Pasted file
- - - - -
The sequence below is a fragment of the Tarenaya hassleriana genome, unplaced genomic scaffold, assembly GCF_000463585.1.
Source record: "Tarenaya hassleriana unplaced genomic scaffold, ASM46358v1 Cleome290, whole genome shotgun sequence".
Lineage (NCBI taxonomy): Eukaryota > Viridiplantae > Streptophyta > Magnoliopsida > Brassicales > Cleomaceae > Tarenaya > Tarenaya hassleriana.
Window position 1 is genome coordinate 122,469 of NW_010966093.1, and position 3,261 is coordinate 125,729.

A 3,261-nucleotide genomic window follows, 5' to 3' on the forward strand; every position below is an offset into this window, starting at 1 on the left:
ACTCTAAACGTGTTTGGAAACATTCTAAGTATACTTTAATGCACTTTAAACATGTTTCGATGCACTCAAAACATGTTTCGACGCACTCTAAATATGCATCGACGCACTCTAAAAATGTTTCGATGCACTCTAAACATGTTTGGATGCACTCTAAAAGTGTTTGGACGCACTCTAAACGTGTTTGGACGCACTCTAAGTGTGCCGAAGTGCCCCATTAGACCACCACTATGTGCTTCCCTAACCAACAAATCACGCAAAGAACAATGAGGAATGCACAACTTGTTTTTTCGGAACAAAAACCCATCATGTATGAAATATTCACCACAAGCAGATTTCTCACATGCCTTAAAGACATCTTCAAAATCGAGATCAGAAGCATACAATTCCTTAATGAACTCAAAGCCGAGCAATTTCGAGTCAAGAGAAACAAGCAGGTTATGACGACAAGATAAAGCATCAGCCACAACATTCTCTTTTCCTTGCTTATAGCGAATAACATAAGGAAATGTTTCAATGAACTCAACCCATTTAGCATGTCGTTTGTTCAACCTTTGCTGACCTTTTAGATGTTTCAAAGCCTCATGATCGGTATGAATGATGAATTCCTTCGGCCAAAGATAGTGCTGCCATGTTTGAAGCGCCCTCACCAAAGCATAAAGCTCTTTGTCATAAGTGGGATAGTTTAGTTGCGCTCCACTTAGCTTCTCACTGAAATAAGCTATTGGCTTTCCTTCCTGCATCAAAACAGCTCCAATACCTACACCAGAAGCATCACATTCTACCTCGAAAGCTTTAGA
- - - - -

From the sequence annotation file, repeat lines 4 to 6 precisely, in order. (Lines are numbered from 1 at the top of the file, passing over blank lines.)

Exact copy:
Window position 1 is genome coordinate 122,469 of NW_010966093.1, and position 3,261 is coordinate 125,729.

A 3,261-nucleotide genomic window follows, 5' to 3' on the forward strand; every position below is an offset into this window, starting at 1 on the left:
ACTCTAAACGTGTTTGGAAACATTCTAAGTATACTTTAATGCACTTTAAACATGTTTCGATGCACTCAAAACATGTTTCGACGCACTCTAAATATGCATCGACGCACTCTAAAAATGTTTCGATGCACTCTAAACATGTTTGGATGCACTCTAAAAGTGTTTGGACGCACTCTAAACGTGTTTGGACGCACTCTAAGTGTGCCGAAGTGCCCCATTAGACCACCACTATGTGCTTCCCTAACCAACAAATCACGCAAAGAACAATGAGGAATGCACAACTTGTTTTTTCGGAACAAAAACCCATCATGTATGAAATATTCACCACAAGCAGATTTCTCACATGCCTTAAAGACATCTTCAAAATCGAGATCAGAAGCATACAATTCCTTAATGAACTCAAAGCCGAGCAATTTCGAGTCAAGAGAAACAAGCAGGTTATGACGACAAGATAAAGCATCAGCCACAACATTCTCTTTTCCTTGCTTATAGCGAATAACATAAGGAAATGTTTCAATGAACTCAACCCATTTAGCATGTCGTTTGTTCAACCTTTGCTGACCTTTTAGATGTTTCAAAGCCTCATGATCGGTATGAATGATGAATTCCTTCGGCCAAAGATAGTGCTGCCATGTTTGAAGCGCCCTCACCAAAGCATAAAGCTCTTTGTCATAAGTGGGATAGTTTAGTTGCGCTCCACTTAGCTTCTCACTGAAATAAGCTATTGGCTTTCCTTCCTGCATCAAAACAGCTCCAATACCTACACCAGAAGCATCACATTCTACCTCGAAAGCTTTAGA